At first look they seem just small gardens in Carrión de los Céspedes, close to Seville, Spain. In fact, they are five small tanks, each around 24 square metres, in which “electric” bacteria are purifying sewage water from the nearby town of around 2,500 inhabitans.
“In 2010 when I discovered the beauty of constructed wetlands, I decided to apply my knowledge on microbial electrochemical technologies,” explained professor Abraham Esteve-Núñez from the University of Alcalá in Madrid. He improved traditional filter systems using conductive material to fill the wetlands. This acts as physical supports for bacteria that produce electricity when breaking down organic waste.
“Combining electroactive bacteria with electroconductive material has resulted in depuration rates that are ten times higher than with traditional techniques” said Arantxa Aguirre from the Foundation Center for New Water Technologies (CENTA), Spain, explaining the research. “We also planted Cyperus papyrus and Iris pseudacorus. These plants help to remove nitrogen and phosphorus, and their main effect is the aeration of the bed, because the oxygen goes through the plants in the bed of the tank.”
Moreover, the system avoids clogging the biofilters with sediment, as the results is very low biomass. The bacteria remove pollutants from the wastewater and, after electro-oxidative treatment, the process produces water, pathogen-free and suitable for irrigation. Up to 25 000 litres can be cleaned per day.
What makes the technology especially innovative is the way the electroactive bacteria’s metabolism converts pollution into electricity. The more the bacteria eat, the more electricity is harvested. Operators can monitor the efficacy of the bacteria in removing contaminants through specially designed smart IT tools.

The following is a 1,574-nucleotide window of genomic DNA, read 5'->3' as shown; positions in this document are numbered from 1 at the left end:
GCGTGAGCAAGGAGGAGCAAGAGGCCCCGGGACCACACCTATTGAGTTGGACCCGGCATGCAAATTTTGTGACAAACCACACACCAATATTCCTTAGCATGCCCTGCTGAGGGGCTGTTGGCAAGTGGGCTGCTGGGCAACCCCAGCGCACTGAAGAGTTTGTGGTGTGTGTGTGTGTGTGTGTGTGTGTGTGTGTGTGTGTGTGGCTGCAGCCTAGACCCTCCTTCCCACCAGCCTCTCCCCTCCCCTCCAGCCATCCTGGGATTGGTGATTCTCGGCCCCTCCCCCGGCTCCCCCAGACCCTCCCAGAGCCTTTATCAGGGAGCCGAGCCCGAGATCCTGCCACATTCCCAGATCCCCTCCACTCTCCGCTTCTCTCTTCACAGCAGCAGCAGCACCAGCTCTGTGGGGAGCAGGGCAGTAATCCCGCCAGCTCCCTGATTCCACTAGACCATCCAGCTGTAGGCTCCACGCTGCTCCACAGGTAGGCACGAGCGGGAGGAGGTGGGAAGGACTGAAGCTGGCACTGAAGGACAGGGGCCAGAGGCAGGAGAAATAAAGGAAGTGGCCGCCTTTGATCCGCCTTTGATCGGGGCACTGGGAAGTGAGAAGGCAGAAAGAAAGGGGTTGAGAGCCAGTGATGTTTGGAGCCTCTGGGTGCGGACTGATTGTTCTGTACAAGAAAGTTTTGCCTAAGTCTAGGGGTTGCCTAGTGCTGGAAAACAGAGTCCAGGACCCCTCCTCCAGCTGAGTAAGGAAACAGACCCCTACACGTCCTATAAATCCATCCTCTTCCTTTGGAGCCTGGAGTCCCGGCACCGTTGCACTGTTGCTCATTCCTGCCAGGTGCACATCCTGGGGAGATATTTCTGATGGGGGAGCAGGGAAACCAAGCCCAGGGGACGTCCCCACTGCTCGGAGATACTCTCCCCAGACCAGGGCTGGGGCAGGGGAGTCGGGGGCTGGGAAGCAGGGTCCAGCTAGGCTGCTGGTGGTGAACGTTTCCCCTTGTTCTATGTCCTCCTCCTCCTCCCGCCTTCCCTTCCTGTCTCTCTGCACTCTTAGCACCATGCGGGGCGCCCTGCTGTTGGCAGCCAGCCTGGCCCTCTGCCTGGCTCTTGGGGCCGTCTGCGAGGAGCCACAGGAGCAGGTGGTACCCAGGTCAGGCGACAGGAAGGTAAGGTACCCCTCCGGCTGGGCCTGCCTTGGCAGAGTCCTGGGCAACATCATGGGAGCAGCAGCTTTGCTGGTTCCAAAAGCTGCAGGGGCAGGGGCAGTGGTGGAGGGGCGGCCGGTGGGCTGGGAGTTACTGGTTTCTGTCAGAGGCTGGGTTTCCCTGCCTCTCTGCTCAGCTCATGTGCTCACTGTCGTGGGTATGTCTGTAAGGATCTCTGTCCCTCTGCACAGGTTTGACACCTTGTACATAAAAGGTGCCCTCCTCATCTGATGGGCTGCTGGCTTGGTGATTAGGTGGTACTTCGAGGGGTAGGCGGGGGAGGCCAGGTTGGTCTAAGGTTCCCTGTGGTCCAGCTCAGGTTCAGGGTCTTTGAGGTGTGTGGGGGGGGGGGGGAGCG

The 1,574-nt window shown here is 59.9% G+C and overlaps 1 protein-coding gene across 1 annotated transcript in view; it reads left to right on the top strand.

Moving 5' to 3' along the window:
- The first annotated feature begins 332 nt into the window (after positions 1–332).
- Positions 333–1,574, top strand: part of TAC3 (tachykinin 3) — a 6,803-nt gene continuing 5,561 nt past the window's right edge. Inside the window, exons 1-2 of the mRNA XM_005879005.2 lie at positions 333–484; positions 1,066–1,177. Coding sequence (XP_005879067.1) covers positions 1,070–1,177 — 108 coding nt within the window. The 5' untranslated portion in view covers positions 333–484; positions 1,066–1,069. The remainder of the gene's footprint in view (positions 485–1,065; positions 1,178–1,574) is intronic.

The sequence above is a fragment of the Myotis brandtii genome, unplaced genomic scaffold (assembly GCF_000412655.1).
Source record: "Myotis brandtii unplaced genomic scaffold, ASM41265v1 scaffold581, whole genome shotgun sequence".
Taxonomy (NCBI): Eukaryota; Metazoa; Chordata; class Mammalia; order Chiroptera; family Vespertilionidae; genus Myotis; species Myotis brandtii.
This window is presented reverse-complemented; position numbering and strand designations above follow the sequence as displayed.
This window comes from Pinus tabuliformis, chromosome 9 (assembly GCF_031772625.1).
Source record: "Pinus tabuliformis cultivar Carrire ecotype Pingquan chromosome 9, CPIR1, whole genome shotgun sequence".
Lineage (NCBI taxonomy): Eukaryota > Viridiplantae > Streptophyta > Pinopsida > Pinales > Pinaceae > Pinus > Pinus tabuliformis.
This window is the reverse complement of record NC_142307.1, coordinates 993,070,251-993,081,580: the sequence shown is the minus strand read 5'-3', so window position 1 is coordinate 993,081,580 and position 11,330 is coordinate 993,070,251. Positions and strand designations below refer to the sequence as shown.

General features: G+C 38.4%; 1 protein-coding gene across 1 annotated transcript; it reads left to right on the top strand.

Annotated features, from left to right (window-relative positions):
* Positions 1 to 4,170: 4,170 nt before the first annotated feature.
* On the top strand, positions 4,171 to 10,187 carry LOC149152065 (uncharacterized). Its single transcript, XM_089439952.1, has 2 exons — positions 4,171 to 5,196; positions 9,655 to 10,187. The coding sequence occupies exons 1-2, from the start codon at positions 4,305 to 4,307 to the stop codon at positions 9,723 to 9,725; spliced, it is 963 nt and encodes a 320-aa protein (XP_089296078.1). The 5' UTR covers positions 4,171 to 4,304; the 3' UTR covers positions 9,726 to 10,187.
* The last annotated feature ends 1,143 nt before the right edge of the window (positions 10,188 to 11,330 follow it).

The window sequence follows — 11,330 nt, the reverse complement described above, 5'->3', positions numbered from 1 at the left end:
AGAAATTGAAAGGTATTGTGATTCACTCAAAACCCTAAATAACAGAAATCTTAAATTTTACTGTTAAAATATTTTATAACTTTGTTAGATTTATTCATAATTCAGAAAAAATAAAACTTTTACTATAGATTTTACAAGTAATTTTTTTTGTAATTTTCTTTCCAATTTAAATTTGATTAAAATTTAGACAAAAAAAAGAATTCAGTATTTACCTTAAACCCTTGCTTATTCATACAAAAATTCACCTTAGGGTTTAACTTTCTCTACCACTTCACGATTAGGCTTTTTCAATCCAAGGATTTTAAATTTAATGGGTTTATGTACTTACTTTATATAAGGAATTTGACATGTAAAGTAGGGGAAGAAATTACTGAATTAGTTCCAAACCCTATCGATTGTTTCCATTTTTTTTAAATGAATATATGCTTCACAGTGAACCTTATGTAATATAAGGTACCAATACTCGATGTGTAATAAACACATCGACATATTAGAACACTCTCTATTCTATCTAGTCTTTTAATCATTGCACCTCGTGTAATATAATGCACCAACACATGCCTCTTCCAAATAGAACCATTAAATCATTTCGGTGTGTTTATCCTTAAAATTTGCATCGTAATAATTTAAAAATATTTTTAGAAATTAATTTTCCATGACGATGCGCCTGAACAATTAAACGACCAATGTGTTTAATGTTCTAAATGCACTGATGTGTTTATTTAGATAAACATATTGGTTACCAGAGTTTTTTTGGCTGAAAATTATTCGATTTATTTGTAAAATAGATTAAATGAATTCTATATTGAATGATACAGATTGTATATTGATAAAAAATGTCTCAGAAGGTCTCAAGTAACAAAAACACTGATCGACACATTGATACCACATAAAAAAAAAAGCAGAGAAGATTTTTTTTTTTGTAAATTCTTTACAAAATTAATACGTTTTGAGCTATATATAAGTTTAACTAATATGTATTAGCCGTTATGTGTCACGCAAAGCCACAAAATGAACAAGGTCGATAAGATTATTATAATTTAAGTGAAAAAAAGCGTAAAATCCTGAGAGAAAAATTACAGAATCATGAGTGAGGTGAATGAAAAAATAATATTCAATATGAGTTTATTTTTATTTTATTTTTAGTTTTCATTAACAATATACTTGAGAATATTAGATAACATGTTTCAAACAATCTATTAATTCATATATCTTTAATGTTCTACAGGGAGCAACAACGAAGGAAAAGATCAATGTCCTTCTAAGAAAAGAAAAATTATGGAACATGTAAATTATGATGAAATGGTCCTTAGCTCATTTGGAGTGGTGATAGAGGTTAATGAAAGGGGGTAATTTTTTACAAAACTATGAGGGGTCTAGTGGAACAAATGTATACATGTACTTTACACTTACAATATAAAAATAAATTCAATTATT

The research of the team of Dr Esteve Núñez was supported by the EU project iMETland that aligns with the water and wastewater treatment priorities of the EU’s EIP-Water initiative.
“One of the challenges of the project was coping with real conditions such as unexpected seasonal changes, so we tested our open-field wetland in different climates in Europe, from the hot Mediterranean summer of Spain to the freezing winter of Denmark” Dr Esteve-Núñez explained.
The technology was experimented with success in the village of Ørby, North East of Haderslev, Denmark, by the Aarhus Universitet. “In Spain and in Denmark we used the same bacteria, even if the quality of domestic sewage water is different, because in Spain they use more olive oil, and fried food then in Northern Europe,” explained Dr Carlos Arias.
The main difficulties, he added, were mostly bureaucratic, “because it’s an unknown system, and the local municipalities were afraid of being responsible for something that might not work. So we had to go through several meetings to convince the local authorities, and finally we got permission to demonstrate the system in the field, and we delivered what we promised.”
The concept is being currently tested also in Argentina and Mexico. But the technology has already passed both research and pilot scale and is ready to try a full-scale demonstration.
Santiago Otero, from professional services company PwC, underlined the high sustainability impacts in terms of CO2 reduction and water savings of the solution, and its great commercial potential: ‘”It has been estimated that only about 200.000 euros are needed for building the infrastructures and also few people are needed to run the biofilter.”
“We set up a spin-off company, METfilter, owned by the same researchers of the project, so we have now a further instrument to enter the market,” said Dr Esteve-Núñez.
The company also joined another project called ELECTRA (Electricity driven Low Energy and Chemical input Technology foR Accelerated bioremediation), which aims at improving bioremediation of ground waters, wastewater as well as sediments and soil. It encompasses a consortium of 17 universities, research centres and companies in the EU and China that work together to implement the technology.
“We will treat not only domestic sewage, but also industrial wastewater. Instead of sending it to general municipality water treatment, companies will have a sustainable tool to treat it on site and reuse the clean water for the own purpose,” concluded Dr Esteve-Núñez.
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